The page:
By a comparison of this table with the corresponding one for the previous year (Appendix A) it will be seen that the admissions were twenty less, the discharges thirty-one in excess, and the death rate two

per cent. less than in that year. Of course there are many circum40 stances influencing the death rate of all asylums, and especially the

character of the diseases with which those committed are afflicted. Last year there were but twelve deaths from paralysis and five from consumption; the previous year twenty-two succumbed to paralysis and nine to consumption. Last year we were blessed with immunity

from suicides, while the year previous it was our misfortune to have 50 00 to record three deaths from this cause.

Of those discharged 125 were supposed to be cured, and 147 improved. Thus it will be seen that the percentage of recoveries grow less, and of those discharged as improved become greater each year. The two combined make a percentage of 54.13 on admissions,

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and is, I believe, about equal to the discharges, under their two heads, to that of the best institutions in the country.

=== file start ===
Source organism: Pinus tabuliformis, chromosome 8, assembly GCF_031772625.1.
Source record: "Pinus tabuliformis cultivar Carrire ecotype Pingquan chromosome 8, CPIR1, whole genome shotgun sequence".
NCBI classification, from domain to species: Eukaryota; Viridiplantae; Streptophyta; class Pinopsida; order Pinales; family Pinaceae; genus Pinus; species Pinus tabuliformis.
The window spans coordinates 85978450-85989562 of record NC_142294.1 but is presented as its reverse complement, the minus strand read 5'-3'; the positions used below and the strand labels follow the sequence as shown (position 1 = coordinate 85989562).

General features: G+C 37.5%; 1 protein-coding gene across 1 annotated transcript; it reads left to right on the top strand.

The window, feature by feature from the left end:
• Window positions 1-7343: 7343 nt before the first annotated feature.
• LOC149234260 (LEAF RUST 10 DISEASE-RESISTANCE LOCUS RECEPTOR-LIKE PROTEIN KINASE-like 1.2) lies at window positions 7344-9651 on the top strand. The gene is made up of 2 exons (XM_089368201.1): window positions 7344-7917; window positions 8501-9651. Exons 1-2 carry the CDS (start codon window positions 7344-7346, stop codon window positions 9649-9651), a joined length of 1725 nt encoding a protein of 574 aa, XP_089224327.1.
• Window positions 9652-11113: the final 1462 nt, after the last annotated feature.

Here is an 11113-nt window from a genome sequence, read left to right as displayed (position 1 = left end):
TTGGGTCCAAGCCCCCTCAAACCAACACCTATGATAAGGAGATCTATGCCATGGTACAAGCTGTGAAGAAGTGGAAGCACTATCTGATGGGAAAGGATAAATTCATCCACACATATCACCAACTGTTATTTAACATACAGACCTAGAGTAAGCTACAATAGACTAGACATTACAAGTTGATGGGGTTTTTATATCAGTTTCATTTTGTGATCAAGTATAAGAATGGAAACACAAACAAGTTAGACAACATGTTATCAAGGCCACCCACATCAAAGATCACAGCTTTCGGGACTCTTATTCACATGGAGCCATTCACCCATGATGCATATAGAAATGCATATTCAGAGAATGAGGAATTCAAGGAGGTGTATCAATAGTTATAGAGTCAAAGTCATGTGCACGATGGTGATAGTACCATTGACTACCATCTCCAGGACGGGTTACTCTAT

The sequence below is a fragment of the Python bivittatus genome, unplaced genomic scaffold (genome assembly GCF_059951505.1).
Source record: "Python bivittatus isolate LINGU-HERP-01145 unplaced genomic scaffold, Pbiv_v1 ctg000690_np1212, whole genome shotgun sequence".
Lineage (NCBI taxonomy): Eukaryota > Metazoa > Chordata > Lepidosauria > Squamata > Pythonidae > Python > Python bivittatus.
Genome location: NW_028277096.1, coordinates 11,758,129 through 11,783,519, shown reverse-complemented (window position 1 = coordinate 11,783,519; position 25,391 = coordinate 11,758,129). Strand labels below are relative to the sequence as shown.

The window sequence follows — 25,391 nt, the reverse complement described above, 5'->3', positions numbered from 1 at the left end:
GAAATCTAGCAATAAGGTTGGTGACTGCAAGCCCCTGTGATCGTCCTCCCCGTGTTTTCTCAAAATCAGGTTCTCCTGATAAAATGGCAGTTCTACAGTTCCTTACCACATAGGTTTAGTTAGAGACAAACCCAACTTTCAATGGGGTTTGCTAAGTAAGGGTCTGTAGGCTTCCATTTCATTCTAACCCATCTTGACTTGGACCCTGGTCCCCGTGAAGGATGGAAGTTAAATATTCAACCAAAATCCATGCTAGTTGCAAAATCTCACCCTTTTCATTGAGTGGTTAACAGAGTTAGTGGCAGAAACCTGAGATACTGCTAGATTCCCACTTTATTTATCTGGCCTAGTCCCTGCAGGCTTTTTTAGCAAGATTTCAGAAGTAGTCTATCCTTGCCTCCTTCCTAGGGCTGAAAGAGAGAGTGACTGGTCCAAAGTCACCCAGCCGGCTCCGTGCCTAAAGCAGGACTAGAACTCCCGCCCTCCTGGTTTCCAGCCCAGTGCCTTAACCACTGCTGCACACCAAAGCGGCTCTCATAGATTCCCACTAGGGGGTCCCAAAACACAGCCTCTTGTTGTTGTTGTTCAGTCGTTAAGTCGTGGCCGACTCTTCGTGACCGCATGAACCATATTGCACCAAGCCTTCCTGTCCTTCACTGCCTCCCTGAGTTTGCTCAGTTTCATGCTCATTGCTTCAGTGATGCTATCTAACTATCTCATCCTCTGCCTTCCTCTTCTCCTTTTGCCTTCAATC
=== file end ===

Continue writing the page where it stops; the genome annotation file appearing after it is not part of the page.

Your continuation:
The smaller number under the head of cured, in my reports, only goes to show that I have less faith in the permanent curability of insanity than most persons engaged in the specialty, and less than I had in the earlier years of my studies and investigations upon this subject.

It is true that a larger majority of those discharged “as improved" appear to be well; indeed, so far as one can judge froin the acts, conversation and appearance of these persons at the time of their discharge they are well, but from some things connected with their manner, history or previous habits, I believed there would be recurrence of their maladies; and for this reason have deemed it more prudent to put them on the improved list instead of pronouncing them “cured and restored to reason. Those discharged as